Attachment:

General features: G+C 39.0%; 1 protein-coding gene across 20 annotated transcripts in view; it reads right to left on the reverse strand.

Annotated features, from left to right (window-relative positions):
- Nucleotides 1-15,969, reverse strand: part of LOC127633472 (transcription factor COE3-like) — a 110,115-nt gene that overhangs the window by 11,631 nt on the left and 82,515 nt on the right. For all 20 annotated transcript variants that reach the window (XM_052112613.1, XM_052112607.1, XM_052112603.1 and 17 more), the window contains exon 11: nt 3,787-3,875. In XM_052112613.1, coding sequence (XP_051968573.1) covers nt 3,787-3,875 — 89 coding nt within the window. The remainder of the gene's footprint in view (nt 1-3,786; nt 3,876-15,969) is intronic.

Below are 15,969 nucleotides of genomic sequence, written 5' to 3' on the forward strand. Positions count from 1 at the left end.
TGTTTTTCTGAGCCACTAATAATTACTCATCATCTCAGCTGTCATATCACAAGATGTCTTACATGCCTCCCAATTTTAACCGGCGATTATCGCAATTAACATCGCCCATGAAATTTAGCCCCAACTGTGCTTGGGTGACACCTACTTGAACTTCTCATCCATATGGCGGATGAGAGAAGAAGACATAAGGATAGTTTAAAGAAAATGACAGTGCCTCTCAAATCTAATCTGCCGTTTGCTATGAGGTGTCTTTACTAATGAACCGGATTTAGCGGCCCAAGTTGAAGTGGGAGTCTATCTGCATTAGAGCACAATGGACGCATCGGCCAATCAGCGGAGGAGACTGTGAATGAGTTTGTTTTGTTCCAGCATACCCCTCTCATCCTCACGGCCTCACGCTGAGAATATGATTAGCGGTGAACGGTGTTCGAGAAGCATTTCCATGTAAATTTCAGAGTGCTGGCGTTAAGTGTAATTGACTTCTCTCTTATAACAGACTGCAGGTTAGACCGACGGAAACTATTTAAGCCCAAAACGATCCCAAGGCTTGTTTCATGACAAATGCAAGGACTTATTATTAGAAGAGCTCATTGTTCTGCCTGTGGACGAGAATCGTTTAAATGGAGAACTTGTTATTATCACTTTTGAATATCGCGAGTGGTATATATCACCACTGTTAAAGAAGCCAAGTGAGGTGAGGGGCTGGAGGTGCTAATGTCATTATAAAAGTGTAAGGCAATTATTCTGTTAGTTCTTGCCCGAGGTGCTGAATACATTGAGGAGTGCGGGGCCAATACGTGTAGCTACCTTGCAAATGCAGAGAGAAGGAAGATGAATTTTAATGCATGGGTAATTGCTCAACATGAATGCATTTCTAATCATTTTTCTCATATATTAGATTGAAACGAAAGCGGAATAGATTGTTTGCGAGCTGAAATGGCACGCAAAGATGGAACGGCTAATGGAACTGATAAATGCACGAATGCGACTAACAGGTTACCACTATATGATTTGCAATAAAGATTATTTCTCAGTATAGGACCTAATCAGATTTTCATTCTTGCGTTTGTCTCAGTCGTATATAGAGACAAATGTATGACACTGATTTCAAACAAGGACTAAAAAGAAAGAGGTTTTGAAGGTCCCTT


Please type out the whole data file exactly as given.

General features: G+C 39.0%; 1 protein-coding gene across 20 annotated transcripts in view; it reads right to left on the reverse strand.

Annotated features, from left to right (window-relative positions):
- Nucleotides 1-15,969, reverse strand: part of LOC127633472 (transcription factor COE3-like) — a 110,115-nt gene that overhangs the window by 11,631 nt on the left and 82,515 nt on the right. For all 20 annotated transcript variants that reach the window (XM_052112613.1, XM_052112607.1, XM_052112603.1 and 17 more), the window contains exon 11: nt 3,787-3,875. In XM_052112613.1, coding sequence (XP_051968573.1) covers nt 3,787-3,875 — 89 coding nt within the window. The remainder of the gene's footprint in view (nt 1-3,786; nt 3,876-15,969) is intronic.

Below are 15,969 nucleotides of genomic sequence, written 5' to 3' on the forward strand. Positions count from 1 at the left end.
TGTTTTTCTGAGCCACTAATAATTACTCATCATCTCAGCTGTCATATCACAAGATGTCTTACATGCCTCCCAATTTTAACCGGCGATTATCGCAATTAACATCGCCCATGAAATTTAGCCCCAACTGTGCTTGGGTGACACCTACTTGAACTTCTCATCCATATGGCGGATGAGAGAAGAAGACATAAGGATAGTTTAAAGAAAATGACAGTGCCTCTCAAATCTAATCTGCCGTTTGCTATGAGGTGTCTTTACTAATGAACCGGATTTAGCGGCCCAAGTTGAAGTGGGAGTCTATCTGCATTAGAGCACAATGGACGCATCGGCCAATCAGCGGAGGAGACTGTGAATGAGTTTGTTTTGTTCCAGCATACCCCTCTCATCCTCACGGCCTCACGCTGAGAATATGATTAGCGGTGAACGGTGTTCGAGAAGCATTTCCATGTAAATTTCAGAGTGCTGGCGTTAAGTGTAATTGACTTCTCTCTTATAACAGACTGCAGGTTAGACCGACGGAAACTATTTAAGCCCAAAACGATCCCAAGGCTTGTTTCATGACAAATGCAAGGACTTATTATTAGAAGAGCTCATTGTTCTGCCTGTGGACGAGAATCGTTTAAATGGAGAACTTGTTATTATCACTTTTGAATATCGCGAGTGGTATATATCACCACTGTTAAAGAAGCCAAGTGAGGTGAGGGGCTGGAGGTGCTAATGTCATTATAAAAGTGTAAGGCAATTATTCTGTTAGTTCTTGCCCGAGGTGCTGAATACATTGAGGAGTGCGGGGCCAATACGTGTAGCTACCTTGCAAATGCAGAGAGAAGGAAGATGAATTTTAATGCATGGGTAATTGCTCAACATGAATGCATTTCTAATCATTTTTCTCATATATTAGATTGAAACGAAAGCGGAATAGATTGTTTGCGAGCTGAAATGGCACGCAAAGATGGAACGGCTAATGGAACTGATAAATGCACGAATGCGACTAACAGGTTACCACTATATGATTTGCAATAAAGATTATTTCTCAGTATAGGACCTAATCAGATTTTCATTCTTGCGTTTGTCTCAGTCGTATATAGAGACAAATGTATGACACTGATTTCAAACAAGGACTAAAAAGAAAGAGGTTTTGAAGGTCCCTT